Varied Thrush and Feeder Birds at Wellesley near Waterloo

Many thanks to Elmer and Bev Ewert for their warm welcome & hospitality to visitors at their feeders on Weimar Line.


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Varied Thrush comes regularly to Elmer's feeders. It stayed close to the dense yew bush. 10 February 2011.


I wondered about the name Varied Thrush so checked John Terres' Encyclopedia of North American Birds. The scientific name is Ixoreus naevius and is derived from Greek and Latin. Ixoreus is from the Greek word ixos which means mistletoe and oreos meaning mountain. Varied Thrushes eat mistletoe and other berries in fall and winter, and much of their breeding range is in humid shady forests of the mountainous Pacific Northwest. The second part of the scientific name naevius is Latin and means spotted or varied. The plumage looks like it's made up of a lot of puffy spots.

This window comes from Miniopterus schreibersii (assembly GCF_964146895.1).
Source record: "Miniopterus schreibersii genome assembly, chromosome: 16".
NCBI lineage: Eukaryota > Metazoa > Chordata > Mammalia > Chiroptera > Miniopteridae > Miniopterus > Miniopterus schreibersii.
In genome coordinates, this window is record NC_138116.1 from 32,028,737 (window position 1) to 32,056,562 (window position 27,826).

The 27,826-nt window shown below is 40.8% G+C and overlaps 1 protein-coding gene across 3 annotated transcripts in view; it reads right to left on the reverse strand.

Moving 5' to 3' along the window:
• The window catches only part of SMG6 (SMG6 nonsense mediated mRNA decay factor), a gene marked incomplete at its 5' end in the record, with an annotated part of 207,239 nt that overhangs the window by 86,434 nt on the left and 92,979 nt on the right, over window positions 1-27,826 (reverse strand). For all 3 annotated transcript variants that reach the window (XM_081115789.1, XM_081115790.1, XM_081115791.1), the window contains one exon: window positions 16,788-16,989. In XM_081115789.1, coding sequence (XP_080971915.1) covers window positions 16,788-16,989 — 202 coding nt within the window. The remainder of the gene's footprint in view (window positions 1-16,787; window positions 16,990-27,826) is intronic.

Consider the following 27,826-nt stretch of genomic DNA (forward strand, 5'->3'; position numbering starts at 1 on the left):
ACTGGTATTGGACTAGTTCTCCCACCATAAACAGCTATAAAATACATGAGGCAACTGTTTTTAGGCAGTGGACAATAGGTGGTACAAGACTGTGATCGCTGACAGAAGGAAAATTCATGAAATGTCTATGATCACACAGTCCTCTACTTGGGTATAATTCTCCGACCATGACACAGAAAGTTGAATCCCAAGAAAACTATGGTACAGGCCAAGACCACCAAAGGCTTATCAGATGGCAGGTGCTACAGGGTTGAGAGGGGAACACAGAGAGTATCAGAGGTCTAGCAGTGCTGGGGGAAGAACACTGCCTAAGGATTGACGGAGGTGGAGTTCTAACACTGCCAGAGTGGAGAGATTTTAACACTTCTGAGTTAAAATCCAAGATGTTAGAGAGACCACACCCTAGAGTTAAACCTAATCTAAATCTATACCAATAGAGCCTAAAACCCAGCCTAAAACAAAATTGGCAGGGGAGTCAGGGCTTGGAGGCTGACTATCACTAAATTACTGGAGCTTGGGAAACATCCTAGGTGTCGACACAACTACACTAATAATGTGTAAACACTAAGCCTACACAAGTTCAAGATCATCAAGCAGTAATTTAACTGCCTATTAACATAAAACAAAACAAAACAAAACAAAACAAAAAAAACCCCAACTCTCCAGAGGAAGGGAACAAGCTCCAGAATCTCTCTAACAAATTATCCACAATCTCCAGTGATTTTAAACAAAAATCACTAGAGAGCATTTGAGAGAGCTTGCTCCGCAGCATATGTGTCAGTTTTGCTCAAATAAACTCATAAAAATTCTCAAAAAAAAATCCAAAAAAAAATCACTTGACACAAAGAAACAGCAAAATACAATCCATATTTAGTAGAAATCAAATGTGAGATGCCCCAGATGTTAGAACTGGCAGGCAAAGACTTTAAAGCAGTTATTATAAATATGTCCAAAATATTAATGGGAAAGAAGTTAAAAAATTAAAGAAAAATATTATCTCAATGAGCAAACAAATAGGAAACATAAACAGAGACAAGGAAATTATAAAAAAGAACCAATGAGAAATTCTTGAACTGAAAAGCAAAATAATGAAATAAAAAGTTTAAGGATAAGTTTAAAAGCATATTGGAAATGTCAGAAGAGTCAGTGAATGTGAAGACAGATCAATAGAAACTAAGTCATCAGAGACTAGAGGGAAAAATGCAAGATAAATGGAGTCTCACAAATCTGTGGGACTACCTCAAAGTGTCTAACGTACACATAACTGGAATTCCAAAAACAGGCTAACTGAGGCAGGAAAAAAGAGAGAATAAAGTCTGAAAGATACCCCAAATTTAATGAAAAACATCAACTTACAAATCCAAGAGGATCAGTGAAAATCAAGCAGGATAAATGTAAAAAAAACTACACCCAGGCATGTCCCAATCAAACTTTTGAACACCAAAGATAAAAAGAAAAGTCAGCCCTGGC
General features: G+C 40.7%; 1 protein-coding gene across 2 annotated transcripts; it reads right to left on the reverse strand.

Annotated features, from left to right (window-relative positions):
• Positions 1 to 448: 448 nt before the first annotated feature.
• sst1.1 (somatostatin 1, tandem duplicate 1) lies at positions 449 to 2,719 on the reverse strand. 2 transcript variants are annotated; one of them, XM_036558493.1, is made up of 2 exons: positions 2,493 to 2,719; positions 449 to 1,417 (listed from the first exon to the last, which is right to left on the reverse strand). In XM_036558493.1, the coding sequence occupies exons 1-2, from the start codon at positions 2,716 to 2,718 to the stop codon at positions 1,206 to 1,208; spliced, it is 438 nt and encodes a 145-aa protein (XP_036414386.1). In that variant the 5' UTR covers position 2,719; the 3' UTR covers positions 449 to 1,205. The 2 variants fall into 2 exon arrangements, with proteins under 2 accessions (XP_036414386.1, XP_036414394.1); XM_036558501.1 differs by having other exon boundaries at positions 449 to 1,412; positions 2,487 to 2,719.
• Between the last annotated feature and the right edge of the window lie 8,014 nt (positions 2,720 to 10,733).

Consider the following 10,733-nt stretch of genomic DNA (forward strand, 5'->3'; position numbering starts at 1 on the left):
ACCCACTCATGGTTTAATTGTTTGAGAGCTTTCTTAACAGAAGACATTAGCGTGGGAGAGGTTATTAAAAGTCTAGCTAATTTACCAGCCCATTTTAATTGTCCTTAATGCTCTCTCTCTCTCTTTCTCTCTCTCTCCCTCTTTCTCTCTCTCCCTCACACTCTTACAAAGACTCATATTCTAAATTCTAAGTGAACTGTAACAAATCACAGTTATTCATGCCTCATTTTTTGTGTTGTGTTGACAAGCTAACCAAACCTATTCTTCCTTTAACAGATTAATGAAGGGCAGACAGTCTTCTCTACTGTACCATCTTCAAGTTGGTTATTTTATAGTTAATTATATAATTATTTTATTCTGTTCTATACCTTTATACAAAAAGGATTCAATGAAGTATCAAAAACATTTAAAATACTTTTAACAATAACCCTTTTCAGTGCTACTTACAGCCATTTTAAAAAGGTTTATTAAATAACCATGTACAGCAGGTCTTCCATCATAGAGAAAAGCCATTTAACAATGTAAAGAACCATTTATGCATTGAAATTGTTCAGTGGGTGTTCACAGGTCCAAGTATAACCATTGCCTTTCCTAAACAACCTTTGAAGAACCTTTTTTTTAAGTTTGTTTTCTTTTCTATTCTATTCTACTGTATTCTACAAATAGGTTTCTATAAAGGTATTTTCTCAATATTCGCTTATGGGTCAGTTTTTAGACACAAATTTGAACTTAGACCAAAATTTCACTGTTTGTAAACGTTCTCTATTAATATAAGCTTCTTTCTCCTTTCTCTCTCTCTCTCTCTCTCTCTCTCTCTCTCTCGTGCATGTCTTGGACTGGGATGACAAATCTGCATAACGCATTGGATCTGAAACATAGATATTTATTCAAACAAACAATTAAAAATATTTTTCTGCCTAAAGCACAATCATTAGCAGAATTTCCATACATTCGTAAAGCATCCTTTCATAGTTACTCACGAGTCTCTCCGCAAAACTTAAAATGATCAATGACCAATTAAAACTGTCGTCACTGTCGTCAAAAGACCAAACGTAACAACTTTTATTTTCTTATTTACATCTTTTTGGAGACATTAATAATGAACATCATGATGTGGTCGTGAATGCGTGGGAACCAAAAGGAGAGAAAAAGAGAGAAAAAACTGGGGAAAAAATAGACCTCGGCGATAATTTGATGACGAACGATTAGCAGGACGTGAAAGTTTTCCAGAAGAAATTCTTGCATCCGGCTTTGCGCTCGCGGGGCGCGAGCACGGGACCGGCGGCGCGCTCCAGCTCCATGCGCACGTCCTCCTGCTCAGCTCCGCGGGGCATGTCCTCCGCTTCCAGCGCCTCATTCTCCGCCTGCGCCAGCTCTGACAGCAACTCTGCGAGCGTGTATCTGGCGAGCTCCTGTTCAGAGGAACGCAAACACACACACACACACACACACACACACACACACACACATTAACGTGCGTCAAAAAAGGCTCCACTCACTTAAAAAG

Varied Thrush at Elmer's feeders on 10 February 2011.


Varied Thrush on 10 February 2011.


Elmer's Feeder Birds

Vocal Blue Jays were on the alert for the local Sharp-shinned Hawk. The Varied Thrush usually came to the feeders when the Blue Jays were there. 10 February 2011.


Male Northern Cardinal eating snow. Cardinals must drink water or eat snow to replace body moisture lost through evaporation, especially at low temperatures. 10 February 2011.



Black-capped Chickadee was motionless. Maybe a hawk was close by. 10 February 2011.


American Tree Sparrow on yew bush. 10 February 2011.


Hairy Woodpecker enjoys special suet mix. 10 February 2011.


Female Red-bellied Woodpecker on 10 February 2011.


White-breasted Nuthatch on 10 February 2011